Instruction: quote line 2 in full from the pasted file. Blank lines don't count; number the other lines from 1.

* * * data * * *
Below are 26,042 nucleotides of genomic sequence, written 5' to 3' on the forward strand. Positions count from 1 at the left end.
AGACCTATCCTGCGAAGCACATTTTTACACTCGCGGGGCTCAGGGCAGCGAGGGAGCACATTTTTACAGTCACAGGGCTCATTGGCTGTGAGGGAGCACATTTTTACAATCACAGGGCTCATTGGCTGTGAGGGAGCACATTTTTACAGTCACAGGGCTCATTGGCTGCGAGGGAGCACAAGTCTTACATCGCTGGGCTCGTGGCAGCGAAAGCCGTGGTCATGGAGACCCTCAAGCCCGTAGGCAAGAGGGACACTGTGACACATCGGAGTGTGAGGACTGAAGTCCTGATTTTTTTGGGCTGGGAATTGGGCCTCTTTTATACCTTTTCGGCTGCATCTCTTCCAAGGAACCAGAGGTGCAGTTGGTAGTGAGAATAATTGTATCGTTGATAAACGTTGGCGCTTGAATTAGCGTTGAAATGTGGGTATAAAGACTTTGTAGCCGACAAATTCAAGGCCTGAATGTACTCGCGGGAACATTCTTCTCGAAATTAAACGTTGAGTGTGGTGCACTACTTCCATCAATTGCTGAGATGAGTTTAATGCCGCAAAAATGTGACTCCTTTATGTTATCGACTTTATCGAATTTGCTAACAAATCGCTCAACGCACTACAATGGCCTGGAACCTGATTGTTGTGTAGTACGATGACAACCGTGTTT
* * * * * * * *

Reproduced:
AGACCTATCCTGCGAAGCACATTTTTACACTCGCGGGGCTCAGGGCAGCGAGGGAGCACATTTTTACAGTCACAGGGCTCATTGGCTGTGAGGGAGCACATTTTTACAATCACAGGGCTCATTGGCTGTGAGGGAGCACATTTTTACAGTCACAGGGCTCATTGGCTGCGAGGGAGCACAAGTCTTACATCGCTGGGCTCGTGGCAGCGAAAGCCGTGGTCATGGAGACCCTCAAGCCCGTAGGCAAGAGGGACACTGTGACACATCGGAGTGTGAGGACTGAAGTCCTGATTTTTTTGGGCTGGGAATTGGGCCTCTTTTATACCTTTTCGGCTGCATCTCTTCCAAGGAACCAGAGGTGCAGTTGGTAGTGAGAATAATTGTATCGTTGATAAACGTTGGCGCTTGAATTAGCGTTGAAATGTGGGTATAAAGACTTTGTAGCCGACAAATTCAAGGCCTGAATGTACTCGCGGGAACATTCTTCTCGAAATTAAACGTTGAGTGTGGTGCACTACTTCCATCAATTGCTGAGATGAGTTTAATGCCGCAAAAATGTGACTCCTTTATGTTATCGACTTTATCGAATTTGCTAACAAATCGCTCAACGCACTACAATGGCCTGGAACCTGATTGTTGTGTAGTACGATGACAACCGTGTTT